It's okay to shunt the pins 12 and 13 on the UNO for dual sound output to the same speaker. A potentiometer can be put in place of the 1K Ohm resistor for volume control.

Push Button

The momentary push button switch goes to pin 2 (specifically for my code, you can update the code and use any output pin you'd like). When the button is pressed, the song will begin playing and play as many times as we specify in the code.


This project can be battery powered, powered via the DC power connector, or simply USB B connector on the Arduino UNO itself. I recommend at least using a on/off toggle switch inline with the battery is being powered by battery.

Step 2: The Wooden Cabin

The Cabin

The cabin I used in the pictures and videos is the Artminds™ Log Cabin Birdhouse purchased from Michael's craft store, item #10385254 It comes in raw wood, so it will need decorated to look like that of the cabins in Friday the 13th. For this I used the Craft Smart® Outdoor Acrylic Paint (also purchased from Michael's craft store) in standard Blue. This blue is pretty close to the blue color used in the games for the cabins at night.

It's a nice cabin replica, since it actually replicates not only the smaller cabins, but the larger cabins also, by having the vertical lines on the roof. I accented each line using a black Sharpie marker after painting the cabin.


The electronic no-flame tea light is used to replicate the famous fireplaces in the large cabins of the game. It works quite well and adds a unique mood to the cabin when turned on and placed inside.

Inside the Cabin

To fix the Arduino into the cabin, I cut a piece of solid cardboard slightly larger than the width of the cabin, placed the Arduino onto the cardboard and shoved it up into the roof area of the inside of the cabin. This required me to break off the bottom panel (floor) which was helpful for painting the blue and brown ground.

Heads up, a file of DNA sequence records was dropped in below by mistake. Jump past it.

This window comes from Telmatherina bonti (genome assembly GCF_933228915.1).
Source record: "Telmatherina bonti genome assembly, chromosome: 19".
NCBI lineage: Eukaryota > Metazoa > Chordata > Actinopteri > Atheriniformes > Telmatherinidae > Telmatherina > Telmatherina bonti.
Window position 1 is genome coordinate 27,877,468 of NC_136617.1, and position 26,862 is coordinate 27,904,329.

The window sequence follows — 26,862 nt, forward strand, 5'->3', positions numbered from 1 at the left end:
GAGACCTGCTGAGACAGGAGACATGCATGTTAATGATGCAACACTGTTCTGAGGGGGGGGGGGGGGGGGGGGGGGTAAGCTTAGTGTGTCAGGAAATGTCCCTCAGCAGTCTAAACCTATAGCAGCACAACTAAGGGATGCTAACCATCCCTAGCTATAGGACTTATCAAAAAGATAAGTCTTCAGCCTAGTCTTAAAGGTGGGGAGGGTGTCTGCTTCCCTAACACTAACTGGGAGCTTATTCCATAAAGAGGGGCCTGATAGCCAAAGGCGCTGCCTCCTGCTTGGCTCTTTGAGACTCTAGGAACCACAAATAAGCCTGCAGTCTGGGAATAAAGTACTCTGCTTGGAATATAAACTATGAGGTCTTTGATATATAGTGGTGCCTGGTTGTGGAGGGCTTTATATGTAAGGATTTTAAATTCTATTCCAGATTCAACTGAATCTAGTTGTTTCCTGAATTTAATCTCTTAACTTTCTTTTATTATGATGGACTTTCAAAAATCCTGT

Step 3: Source Code

The full listing of the source code can be obtained from my profile, here. I will cover a few key concepts of the code for those new to Arduino development.

Tone Library

The tone library can be obtained on Google-Code from here. This library is incredibly simple to use. Once we have the zip file extracted to the libraries directory in our Arduino IDE installation root directory, we can begin playing tones. This library is actually perfect for this project since it produces, like many electronic devices, square sound waves which is what was also produced in the original NES hardware. Let's take a look at a quick example. Since we have pins 12 and 13 going directly into the speaker, we need to initialize them using two Tone objects as,

Tone tone1;<br>Tone tone2;

next, in our setup() loop, we initialize them for sound output with the following two lines of code,


Now, we can simply call the play() method on each of the Tone objects as,,900);